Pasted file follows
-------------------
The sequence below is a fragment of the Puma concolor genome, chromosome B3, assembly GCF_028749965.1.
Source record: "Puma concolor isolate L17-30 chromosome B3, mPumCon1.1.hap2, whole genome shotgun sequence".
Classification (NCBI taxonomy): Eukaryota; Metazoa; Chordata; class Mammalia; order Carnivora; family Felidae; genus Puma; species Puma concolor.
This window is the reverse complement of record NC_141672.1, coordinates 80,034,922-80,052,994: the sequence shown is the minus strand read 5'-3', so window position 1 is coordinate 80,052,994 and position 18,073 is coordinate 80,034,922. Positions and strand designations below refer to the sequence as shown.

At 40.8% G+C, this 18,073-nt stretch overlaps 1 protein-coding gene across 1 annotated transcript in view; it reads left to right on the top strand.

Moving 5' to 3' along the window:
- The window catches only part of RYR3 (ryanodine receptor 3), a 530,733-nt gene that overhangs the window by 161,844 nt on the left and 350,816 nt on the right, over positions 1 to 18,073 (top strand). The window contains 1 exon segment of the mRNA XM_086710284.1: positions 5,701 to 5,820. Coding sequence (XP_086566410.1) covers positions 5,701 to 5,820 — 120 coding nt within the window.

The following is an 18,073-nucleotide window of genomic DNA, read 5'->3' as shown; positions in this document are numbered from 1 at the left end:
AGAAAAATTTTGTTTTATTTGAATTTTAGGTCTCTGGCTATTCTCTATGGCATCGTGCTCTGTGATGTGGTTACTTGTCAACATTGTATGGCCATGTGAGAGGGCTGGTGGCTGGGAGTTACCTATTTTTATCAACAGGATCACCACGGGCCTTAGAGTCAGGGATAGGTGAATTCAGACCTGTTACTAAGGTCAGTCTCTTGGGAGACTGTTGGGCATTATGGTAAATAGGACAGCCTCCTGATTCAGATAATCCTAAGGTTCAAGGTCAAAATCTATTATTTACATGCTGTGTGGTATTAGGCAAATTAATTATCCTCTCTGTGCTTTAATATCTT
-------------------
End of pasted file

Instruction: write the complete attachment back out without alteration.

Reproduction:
The sequence below is a fragment of the Puma concolor genome, chromosome B3, assembly GCF_028749965.1.
Source record: "Puma concolor isolate L17-30 chromosome B3, mPumCon1.1.hap2, whole genome shotgun sequence".
Classification (NCBI taxonomy): Eukaryota; Metazoa; Chordata; class Mammalia; order Carnivora; family Felidae; genus Puma; species Puma concolor.
This window is the reverse complement of record NC_141672.1, coordinates 80,034,922-80,052,994: the sequence shown is the minus strand read 5'-3', so window position 1 is coordinate 80,052,994 and position 18,073 is coordinate 80,034,922. Positions and strand designations below refer to the sequence as shown.

At 40.8% G+C, this 18,073-nt stretch overlaps 1 protein-coding gene across 1 annotated transcript in view; it reads left to right on the top strand.

Moving 5' to 3' along the window:
- The window catches only part of RYR3 (ryanodine receptor 3), a 530,733-nt gene that overhangs the window by 161,844 nt on the left and 350,816 nt on the right, over positions 1 to 18,073 (top strand). The window contains 1 exon segment of the mRNA XM_086710284.1: positions 5,701 to 5,820. Coding sequence (XP_086566410.1) covers positions 5,701 to 5,820 — 120 coding nt within the window.

The following is an 18,073-nucleotide window of genomic DNA, read 5'->3' as shown; positions in this document are numbered from 1 at the left end:
AGAAAAATTTTGTTTTATTTGAATTTTAGGTCTCTGGCTATTCTCTATGGCATCGTGCTCTGTGATGTGGTTACTTGTCAACATTGTATGGCCATGTGAGAGGGCTGGTGGCTGGGAGTTACCTATTTTTATCAACAGGATCACCACGGGCCTTAGAGTCAGGGATAGGTGAATTCAGACCTGTTACTAAGGTCAGTCTCTTGGGAGACTGTTGGGCATTATGGTAAATAGGACAGCCTCCTGATTCAGATAATCCTAAGGTTCAAGGTCAAAATCTATTATTTACATGCTGTGTGGTATTAGGCAAATTAATTATCCTCTCTGTGCTTTAATATCTT